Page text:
When individuals can drive conversation, how does the media react? Who should be represented and who should tell the story? Blake Hounshell, Managing Editor, Washington and Politics at POLITICO, opened the panel with an innovation of the “Tax the Rich” dress worn by Representative Alexandria Ocasio Cortez at the Met Gala.
For Radhika Jones, Editor-in-Chief of Vanity Fair, interlocutors are less important in today’s media but that media still plays a role in bringing messages where they might be uncomfortable. Hounshell brought up the issue of competing points of view. Marty Baron, Former Executive Editor of The Washington Post, expressed the importance of reporters with many types of backgrounds and life experiences to provide greater perspective on news. One major problem, he continued, is the erosion in the primacy of facts in an era of rampant misinformation. Though it can be challenging to call out, a lie speaks to the intent of the speaker.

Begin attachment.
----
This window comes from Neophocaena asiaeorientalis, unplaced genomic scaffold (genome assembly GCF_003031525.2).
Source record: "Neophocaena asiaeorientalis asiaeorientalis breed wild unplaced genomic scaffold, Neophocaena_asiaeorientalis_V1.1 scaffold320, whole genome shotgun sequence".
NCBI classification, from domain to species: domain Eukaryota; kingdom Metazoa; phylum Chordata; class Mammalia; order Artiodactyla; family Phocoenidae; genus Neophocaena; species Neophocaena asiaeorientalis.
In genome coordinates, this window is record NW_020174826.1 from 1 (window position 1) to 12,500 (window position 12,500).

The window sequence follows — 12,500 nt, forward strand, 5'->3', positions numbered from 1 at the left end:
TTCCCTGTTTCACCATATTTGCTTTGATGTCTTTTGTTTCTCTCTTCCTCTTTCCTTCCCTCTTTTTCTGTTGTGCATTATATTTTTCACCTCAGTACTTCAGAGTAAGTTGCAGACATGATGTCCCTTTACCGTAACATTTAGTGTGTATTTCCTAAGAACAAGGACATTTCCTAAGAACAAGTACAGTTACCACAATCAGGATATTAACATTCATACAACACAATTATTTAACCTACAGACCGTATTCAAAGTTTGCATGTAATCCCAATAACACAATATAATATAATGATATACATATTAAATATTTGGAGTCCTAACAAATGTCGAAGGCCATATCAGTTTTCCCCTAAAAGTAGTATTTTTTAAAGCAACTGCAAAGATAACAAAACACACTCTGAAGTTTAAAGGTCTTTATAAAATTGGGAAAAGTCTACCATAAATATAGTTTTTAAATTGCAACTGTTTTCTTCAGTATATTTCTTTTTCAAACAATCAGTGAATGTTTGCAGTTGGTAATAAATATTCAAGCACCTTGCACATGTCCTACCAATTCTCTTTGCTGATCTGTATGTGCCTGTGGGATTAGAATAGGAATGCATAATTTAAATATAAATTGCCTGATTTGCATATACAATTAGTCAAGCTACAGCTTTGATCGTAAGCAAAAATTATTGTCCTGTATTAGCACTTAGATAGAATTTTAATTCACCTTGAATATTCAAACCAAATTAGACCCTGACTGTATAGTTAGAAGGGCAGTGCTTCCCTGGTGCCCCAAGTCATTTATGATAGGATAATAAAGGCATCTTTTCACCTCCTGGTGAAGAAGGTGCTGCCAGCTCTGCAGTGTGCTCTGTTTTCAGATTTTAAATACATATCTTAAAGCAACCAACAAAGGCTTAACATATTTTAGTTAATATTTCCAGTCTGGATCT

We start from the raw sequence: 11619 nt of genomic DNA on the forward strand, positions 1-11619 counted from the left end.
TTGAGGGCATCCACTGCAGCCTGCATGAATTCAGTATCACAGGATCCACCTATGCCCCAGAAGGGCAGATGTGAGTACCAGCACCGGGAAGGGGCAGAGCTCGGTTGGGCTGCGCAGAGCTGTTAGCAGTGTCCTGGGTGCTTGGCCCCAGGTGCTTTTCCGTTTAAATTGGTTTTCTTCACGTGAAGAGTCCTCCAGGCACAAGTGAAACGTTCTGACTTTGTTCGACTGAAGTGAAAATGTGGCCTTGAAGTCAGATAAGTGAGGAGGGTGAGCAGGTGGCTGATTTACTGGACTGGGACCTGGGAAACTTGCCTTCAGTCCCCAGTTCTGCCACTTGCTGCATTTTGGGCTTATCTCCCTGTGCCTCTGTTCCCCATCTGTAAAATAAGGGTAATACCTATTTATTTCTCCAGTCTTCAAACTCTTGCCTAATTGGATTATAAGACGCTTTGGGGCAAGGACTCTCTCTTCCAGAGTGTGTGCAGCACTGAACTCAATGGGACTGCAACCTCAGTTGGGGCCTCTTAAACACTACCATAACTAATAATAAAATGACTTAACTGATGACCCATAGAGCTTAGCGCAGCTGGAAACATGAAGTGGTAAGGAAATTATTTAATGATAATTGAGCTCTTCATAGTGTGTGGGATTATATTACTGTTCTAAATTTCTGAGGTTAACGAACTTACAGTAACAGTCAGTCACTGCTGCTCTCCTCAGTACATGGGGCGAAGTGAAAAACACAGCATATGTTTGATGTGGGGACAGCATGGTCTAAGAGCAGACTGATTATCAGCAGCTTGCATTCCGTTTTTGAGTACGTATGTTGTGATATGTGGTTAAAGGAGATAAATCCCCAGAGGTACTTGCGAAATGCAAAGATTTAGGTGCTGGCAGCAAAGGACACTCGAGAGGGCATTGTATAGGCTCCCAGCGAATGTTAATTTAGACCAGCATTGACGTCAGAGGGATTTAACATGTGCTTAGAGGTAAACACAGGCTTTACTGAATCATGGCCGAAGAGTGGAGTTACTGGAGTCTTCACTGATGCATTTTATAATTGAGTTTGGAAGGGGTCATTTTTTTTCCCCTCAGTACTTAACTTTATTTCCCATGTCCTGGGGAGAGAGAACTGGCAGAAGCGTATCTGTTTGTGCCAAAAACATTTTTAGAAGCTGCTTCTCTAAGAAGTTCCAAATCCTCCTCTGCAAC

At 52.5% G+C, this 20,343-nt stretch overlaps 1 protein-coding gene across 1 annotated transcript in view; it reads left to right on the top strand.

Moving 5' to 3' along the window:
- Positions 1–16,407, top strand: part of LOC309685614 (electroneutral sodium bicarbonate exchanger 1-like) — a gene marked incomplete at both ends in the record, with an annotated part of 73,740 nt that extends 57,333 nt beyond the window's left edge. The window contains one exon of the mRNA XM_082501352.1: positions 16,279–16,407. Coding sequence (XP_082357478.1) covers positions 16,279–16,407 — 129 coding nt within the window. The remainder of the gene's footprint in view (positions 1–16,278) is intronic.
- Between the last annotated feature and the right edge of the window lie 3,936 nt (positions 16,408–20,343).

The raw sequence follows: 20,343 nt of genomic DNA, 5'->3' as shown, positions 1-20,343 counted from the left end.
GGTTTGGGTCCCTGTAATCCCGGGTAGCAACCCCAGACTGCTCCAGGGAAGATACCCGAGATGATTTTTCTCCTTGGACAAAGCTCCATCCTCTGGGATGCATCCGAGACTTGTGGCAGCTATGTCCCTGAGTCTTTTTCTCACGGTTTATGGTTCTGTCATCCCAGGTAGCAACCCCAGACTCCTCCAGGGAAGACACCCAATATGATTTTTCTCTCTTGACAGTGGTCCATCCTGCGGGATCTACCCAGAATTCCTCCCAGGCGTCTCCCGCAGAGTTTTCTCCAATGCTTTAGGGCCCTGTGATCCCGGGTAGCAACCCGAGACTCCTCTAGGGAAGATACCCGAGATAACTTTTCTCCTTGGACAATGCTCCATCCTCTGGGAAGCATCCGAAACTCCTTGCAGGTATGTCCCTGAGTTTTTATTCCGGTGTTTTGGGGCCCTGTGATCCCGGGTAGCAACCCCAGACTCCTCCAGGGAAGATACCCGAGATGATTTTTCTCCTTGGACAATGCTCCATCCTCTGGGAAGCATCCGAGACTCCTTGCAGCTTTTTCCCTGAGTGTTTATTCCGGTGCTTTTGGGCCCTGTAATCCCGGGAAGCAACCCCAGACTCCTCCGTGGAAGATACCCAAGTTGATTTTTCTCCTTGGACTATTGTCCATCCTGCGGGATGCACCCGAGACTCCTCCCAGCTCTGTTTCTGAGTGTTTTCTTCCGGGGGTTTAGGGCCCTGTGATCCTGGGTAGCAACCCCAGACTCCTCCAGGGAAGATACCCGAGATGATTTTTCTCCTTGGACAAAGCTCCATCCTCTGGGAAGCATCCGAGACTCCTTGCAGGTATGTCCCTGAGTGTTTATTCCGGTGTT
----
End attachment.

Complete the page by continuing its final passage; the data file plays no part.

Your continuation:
Hounshell asked Jones about Vanity Fair’s approach to cover images. Jones highlighted the September 2020 portrait of Breonna Taylor as a way to start a conversation on what matters to us as a country. It’s important to take risks, she said, to put together stories that haven’t been told.
Will the future of journalism, Hounshell mused, include a permanent shift in whose stories get told? As a non-white person, Jones said she understands what it is to have different experiences and emphasized her support of diversity in representation. Baron agreed with the need for diverse voices but cautioned that newsrooms have limited resources to tell all the stories they wish they could tell.
We’re in a moment of icons being smashed.
People from one life experience may not see a story that someone from a different life experience would see and they would see them from very different perspectives.
The more diversity comes into newsrooms, comes into the magazine world, the more attentive audiences are to those kinds of decisions and choices, the more representative it becomes.